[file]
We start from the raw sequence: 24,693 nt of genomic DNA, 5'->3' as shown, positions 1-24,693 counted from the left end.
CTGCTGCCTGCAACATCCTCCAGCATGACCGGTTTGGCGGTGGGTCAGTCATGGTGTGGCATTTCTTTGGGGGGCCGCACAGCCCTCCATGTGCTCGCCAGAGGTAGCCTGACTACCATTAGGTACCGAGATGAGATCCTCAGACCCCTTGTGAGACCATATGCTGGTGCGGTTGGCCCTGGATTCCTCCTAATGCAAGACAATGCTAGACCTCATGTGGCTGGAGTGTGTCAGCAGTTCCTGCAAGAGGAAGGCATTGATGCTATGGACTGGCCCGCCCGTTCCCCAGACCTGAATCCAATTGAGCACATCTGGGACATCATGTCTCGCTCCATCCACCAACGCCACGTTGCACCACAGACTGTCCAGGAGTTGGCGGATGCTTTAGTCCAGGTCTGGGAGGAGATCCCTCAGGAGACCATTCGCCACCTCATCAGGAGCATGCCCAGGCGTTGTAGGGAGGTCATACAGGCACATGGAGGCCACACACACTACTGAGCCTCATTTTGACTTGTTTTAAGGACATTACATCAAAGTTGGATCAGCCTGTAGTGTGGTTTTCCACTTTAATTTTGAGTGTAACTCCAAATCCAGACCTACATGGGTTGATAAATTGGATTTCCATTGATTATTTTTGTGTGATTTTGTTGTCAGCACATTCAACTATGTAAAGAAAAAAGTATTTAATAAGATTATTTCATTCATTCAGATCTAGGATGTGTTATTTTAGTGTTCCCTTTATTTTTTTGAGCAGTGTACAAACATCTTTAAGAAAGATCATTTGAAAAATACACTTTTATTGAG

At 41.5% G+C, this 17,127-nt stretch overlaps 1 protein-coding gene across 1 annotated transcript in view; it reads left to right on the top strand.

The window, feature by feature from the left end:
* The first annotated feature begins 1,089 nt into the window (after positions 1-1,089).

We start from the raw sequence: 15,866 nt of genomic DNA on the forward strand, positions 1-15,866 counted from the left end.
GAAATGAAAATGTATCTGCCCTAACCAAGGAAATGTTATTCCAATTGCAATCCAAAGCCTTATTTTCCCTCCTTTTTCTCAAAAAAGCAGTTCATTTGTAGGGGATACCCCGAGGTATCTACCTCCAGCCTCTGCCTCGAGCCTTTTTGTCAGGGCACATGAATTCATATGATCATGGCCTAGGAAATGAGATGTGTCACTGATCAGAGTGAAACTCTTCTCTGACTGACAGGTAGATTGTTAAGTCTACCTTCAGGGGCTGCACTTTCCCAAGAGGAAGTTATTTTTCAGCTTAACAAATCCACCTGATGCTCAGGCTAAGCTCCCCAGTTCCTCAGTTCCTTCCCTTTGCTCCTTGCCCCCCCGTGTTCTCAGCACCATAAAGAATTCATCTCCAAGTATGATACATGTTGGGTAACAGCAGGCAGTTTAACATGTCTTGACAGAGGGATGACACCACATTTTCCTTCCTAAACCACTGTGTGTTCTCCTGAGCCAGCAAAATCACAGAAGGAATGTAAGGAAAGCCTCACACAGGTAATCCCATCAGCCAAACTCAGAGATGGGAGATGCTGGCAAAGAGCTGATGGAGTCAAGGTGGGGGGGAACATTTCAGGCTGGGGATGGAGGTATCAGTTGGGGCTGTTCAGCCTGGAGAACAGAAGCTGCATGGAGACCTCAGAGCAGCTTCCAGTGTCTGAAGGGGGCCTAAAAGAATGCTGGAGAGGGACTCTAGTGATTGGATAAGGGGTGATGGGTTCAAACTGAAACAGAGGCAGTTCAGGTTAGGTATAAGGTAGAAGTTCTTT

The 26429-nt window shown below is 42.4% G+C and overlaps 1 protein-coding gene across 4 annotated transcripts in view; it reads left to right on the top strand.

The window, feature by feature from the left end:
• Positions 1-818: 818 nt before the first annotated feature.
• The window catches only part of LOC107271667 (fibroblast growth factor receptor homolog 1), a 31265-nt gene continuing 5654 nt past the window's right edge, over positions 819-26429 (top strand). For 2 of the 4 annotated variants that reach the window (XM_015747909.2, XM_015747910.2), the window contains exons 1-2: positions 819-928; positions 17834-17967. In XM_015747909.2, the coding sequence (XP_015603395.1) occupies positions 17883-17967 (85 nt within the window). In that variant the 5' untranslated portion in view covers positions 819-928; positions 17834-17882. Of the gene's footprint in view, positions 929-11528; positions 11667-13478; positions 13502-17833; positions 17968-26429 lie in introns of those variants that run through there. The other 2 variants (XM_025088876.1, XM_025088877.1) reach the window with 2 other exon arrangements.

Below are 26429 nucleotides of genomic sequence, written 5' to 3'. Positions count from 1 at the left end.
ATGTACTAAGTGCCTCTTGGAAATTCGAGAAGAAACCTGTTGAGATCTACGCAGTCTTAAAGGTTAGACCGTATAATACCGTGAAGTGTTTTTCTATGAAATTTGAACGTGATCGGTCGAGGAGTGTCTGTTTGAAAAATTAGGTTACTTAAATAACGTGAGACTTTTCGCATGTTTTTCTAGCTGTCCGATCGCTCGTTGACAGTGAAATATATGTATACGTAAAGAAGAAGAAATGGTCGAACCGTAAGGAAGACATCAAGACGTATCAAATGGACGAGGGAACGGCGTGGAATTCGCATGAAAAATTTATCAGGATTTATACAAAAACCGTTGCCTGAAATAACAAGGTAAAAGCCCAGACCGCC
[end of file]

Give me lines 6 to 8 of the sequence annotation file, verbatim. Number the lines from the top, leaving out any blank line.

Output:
We start from the raw sequence: 15,866 nt of genomic DNA on the forward strand, positions 1-15,866 counted from the left end.
GAAATGAAAATGTATCTGCCCTAACCAAGGAAATGTTATTCCAATTGCAATCCAAAGCCTTATTTTCCCTCCTTTTTCTCAAAAAAGCAGTTCATTTGTAGGGGATACCCCGAGGTATCTACCTCCAGCCTCTGCCTCGAGCCTTTTTGTCAGGGCACATGAATTCATATGATCATGGCCTAGGAAATGAGATGTGTCACTGATCAGAGTGAAACTCTTCTCTGACTGACAGGTAGATTGTTAAGTCTACCTTCAGGGGCTGCACTTTCCCAAGAGGAAGTTATTTTTCAGCTTAACAAATCCACCTGATGCTCAGGCTAAGCTCCCCAGTTCCTCAGTTCCTTCCCTTTGCTCCTTGCCCCCCCGTGTTCTCAGCACCATAAAGAATTCATCTCCAAGTATGATACATGTTGGGTAACAGCAGGCAGTTTAACATGTCTTGACAGAGGGATGACACCACATTTTCCTTCCTAAACCACTGTGTGTTCTCCTGAGCCAGCAAAATCACAGAAGGAATGTAAGGAAAGCCTCACACAGGTAATCCCATCAGCCAAACTCAGAGATGGGAGATGCTGGCAAAGAGCTGATGGAGTCAAGGTGGGGGGGAACATTTCAGGCTGGGGATGGAGGTATCAGTTGGGGCTGTTCAGCCTGGAGAACAGAAGCTGCATGGAGACCTCAGAGCAGCTTCCAGTGTCTGAAGGGGGCCTAAAAGAATGCTGGAGAGGGACTCTAGTGATTGGATAAGGGGTGATGGGTTCAAACTGAAACAGAGGCAGTTCAGGTTAGGTATAAGGTAGAAGTTCTTT

The 26429-nt window shown below is 42.4% G+C and overlaps 1 protein-coding gene across 4 annotated transcripts in view; it reads left to right on the top strand.